A strong performance in two televised debates this week has placed the Labour party just one seat behind the Socialists in a new poll, leading some pundits to suggest the Netherlands could be heading for a new ‘purple’ coalition.
After being largely written off earlier in the campaign, the new Ipsos Synovate barometer says the PvdA is on target to win 26 out of 150 seats in parliament at the September 12 election. This is four up on last week and just one behind the SP, which is down three.
The improvement in Labour’s fortunes is due in part to leader Diederik Samsom, who has been widely acknowledged as the winner of the two debates so far.
The Financieele Dagblad notes that Samsom is slowly reinventing himself.
‘He no longer shaves his head every day and has started wearing a tie,’ the paper says. ‘As a bridge builder between Roemer on the left and Rutte on the right, for viewers he represents the reasonable middle ground.’
Samsom may also have been helped by name-calling accusations of lying between the two biggest parties, pundits say. Nevertheless, the right-wing ruling VVD remain the biggest party in the Synovate poll on 34.
The poll results may indicate there is enough support for a prospective three-party coalition involving the VVD, PvdA and the Liberal democrats D66. Their combined total in this poll is 74, just two short of an overall majority.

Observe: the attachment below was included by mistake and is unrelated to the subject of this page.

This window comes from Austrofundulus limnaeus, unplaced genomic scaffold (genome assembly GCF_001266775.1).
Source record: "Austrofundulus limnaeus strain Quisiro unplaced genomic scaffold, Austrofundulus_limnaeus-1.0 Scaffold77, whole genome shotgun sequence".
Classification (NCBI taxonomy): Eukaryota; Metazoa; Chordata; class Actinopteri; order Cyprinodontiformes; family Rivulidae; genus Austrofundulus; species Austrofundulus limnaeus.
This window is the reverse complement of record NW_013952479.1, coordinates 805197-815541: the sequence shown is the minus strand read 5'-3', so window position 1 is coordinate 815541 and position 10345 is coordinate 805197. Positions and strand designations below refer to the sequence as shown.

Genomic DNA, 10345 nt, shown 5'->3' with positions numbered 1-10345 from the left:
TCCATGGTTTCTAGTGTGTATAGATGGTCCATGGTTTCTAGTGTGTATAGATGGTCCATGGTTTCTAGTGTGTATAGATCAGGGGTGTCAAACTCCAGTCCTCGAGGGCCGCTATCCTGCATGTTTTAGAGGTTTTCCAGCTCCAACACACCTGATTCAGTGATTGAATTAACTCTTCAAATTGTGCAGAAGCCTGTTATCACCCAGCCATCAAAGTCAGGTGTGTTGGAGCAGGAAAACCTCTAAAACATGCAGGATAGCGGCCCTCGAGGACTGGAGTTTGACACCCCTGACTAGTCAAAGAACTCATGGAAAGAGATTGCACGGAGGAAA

A purple cabinet – so called because of the mix of party colours – ran the Netherlands from 1994 to 2002.
The likelihood of a coalition involving both the VVD and SP is extremely small. Both VVD leader Mark Rutte and SP chief Emile Roemer have made it clear they will not help the other to form a majority. ‘I am not going to help form a right-wing coalition. The Netherlands has to choose,’ Roemer is quoted as saying in the NRC.
A strong Labour party would then become a vital coalition partner for either side.
Meanwhile, ChristenUnie leader Arie Slob has put himself forward as a possible negotiator to try to put together a coalition after the vote in 11 days time. Parliament earlier this year voted to remove the queen from the formation process but a new system has not yet been put in place.
As the longest-serving MP of all the party leaders, Slob said he would be the ideal candidate to offset the risk of a long and chaotic formation process.
Source: Dutch News, Saturday 01 September 2012